But also think about to plaze the ruder as far behind the transom as you can do on a long ruder outrigger to size the ruder as small as it can be with this long leverarm.
Are there any design or other limitation for the ruder? The turning disc ruder has less drag but gives funny moments on the boat .

Happy Amps Christian

#236 Ralf Moser

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Posted 08 February 2018 - 06:54 AM

John,

 

i understand your point. But this is already judging the performance of the implementation of the tab.

It does not answer if the sketched implementations are legal.

 

When i speak about reducing the angle of attack it is relative. Coming from high angles. Reducing the angle is not intrinsically increasing drag. The most critical point is the riding depth of the hull. 

If you have a shallow vee you will not drive as high angles of attack as with a deep vee to produce aerodynamic lift. 

 

I do not get the point of the continous wetted surface and the connection to the angle being a mono. 

If you are a lucky guy getting your mono flying on the prop (on whatever angle) it is still a mono if it fits the rules. It is only a different (and way harder) approach of well balanced aero and hydro.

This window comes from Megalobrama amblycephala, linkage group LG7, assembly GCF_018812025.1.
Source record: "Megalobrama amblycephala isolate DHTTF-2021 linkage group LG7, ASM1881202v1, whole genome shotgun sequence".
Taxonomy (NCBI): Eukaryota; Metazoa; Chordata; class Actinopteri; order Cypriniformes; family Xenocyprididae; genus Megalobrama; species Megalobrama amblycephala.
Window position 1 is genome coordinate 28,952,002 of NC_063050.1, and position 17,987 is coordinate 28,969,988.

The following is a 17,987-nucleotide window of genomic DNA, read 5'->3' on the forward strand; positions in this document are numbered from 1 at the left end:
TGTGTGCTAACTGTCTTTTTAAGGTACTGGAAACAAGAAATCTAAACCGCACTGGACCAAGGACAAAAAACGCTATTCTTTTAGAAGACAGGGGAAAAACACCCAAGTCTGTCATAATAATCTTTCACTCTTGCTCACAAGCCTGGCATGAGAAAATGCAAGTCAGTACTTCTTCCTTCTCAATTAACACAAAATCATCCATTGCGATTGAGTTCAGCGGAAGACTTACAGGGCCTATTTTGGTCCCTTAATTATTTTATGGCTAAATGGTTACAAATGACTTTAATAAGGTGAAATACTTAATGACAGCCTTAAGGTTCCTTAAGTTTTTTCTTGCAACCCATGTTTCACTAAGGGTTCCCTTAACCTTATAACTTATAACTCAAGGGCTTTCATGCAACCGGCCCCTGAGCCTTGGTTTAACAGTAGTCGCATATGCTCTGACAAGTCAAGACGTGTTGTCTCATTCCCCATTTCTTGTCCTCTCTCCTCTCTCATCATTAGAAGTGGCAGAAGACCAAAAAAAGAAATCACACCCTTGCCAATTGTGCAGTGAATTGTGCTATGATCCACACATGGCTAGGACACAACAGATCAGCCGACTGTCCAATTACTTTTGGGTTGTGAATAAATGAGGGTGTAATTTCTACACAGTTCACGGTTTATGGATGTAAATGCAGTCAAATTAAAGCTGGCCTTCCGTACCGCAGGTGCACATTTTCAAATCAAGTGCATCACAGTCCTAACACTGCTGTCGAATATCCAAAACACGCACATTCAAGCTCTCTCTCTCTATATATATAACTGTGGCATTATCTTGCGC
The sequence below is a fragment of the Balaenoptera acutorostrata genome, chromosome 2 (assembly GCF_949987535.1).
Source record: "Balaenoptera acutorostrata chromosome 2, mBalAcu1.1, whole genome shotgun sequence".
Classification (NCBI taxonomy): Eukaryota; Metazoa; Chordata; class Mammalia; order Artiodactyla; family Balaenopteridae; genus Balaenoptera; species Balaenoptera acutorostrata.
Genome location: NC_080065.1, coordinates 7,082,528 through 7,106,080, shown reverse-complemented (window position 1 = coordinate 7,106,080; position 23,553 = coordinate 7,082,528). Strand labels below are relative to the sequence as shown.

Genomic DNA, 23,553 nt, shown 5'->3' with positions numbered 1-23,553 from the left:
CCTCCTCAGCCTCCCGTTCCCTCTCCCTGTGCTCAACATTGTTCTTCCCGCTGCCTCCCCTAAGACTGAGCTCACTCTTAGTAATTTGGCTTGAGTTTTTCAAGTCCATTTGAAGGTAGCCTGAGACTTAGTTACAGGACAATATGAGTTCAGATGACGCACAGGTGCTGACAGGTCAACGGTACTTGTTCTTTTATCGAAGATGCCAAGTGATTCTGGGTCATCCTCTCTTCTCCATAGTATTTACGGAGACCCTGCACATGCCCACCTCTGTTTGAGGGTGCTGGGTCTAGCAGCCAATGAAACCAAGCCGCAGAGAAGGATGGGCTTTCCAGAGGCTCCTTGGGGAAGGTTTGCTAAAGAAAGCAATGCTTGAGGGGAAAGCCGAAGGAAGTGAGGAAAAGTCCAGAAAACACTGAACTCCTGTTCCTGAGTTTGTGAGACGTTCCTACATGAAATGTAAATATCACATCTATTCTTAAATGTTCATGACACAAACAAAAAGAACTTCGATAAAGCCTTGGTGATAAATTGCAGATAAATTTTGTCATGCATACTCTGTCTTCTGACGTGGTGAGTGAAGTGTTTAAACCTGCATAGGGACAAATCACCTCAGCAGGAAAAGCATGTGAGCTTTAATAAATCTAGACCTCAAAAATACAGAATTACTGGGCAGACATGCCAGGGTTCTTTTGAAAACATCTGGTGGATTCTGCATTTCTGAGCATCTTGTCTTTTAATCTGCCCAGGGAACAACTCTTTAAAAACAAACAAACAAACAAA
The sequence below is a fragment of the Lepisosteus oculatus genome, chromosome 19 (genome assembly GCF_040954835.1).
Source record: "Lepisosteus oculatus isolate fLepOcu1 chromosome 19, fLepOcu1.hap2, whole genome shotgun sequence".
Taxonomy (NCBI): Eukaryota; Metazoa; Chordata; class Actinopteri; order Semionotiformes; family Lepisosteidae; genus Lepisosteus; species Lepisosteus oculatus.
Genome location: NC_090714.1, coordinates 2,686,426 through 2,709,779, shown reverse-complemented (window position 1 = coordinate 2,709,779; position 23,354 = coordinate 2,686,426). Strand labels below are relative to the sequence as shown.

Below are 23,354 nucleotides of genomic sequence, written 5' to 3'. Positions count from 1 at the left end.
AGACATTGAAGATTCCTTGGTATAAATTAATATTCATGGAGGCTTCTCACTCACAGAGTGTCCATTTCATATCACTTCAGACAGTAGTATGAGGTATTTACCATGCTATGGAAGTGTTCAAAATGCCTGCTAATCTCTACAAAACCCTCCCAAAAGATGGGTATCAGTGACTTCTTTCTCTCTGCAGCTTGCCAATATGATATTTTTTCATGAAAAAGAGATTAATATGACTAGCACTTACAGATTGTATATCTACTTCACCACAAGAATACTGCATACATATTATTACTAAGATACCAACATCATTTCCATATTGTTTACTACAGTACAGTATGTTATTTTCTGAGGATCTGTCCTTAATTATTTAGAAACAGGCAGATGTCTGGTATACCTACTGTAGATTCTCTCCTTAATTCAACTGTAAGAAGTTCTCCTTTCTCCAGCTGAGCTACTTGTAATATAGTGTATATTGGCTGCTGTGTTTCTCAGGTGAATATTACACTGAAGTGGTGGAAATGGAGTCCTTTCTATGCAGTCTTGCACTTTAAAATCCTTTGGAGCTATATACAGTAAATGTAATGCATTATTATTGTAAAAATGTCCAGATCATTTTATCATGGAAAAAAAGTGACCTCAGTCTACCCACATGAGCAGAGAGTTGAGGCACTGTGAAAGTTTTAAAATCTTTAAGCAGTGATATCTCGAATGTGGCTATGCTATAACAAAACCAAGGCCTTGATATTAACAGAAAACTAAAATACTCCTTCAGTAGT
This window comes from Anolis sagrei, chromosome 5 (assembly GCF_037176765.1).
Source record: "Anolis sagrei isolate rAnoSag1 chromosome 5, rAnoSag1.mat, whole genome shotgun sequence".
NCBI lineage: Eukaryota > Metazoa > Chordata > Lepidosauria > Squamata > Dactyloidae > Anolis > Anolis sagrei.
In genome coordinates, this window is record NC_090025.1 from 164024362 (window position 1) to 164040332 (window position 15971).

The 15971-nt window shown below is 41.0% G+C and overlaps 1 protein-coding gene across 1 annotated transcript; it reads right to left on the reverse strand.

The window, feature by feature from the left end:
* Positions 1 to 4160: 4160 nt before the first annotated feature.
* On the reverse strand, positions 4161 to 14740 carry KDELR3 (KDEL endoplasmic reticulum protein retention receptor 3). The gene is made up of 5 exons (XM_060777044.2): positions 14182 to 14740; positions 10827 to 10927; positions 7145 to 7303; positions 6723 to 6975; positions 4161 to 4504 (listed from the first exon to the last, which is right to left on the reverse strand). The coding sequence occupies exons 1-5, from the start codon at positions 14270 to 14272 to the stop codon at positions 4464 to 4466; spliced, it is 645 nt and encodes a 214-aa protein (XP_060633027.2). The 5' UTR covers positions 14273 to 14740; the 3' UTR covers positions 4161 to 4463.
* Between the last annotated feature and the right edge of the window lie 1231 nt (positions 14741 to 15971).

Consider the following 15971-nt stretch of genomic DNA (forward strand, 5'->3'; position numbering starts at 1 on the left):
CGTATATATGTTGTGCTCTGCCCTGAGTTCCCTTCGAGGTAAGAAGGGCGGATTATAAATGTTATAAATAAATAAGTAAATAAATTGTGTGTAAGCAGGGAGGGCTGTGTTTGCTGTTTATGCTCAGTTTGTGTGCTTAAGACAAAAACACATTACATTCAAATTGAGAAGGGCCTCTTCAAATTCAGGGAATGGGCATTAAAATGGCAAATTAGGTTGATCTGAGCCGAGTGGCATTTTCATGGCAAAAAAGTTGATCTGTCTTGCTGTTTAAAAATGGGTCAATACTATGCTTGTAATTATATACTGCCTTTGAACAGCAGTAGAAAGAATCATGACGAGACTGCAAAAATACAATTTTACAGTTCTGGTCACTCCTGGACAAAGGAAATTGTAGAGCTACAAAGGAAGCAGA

Ralf


Edited by Ralf Moser, 08 February 2018 - 06:55 AM.


#237 John Finch

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Posted 08 February 2018 - 08:47 AM

Ralf,

 

Yes your drawings are legal.  Sorry for not answering that question.  I fear that someone might lengthen the trim tabs to the point they become riding surfaces like a hydro but I have not had to deal with that yet as mono Director.  About thirty years ago I seem to recall that

it was illegal to mount trim tabs any higher than 1/8th of an inch from the bottom of the boat but I do not see that in the rule book today.  Maybe it is a NAMBA rule?  Maybe it was taken out when the rules were re-written?  Maybe it was a local rule?  Anyway.......as the rules are written all your drawings are IMPBA legal.  While wings are illegal, aerodynamic spoilers like you had on your boat at the transom are legal.  I assume yours was to keep the boat from stuffing?  I used rails on the deck of my Wild Thing when I set a SAW record with it a couple years ago to keep air from sliding off the deck. It was something Ron Shaw suggested and it worked pretty well.

 

John



#238 Ralf Moser

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Posted 08 February 2018 - 11:58 AM

Thanks for the clarification.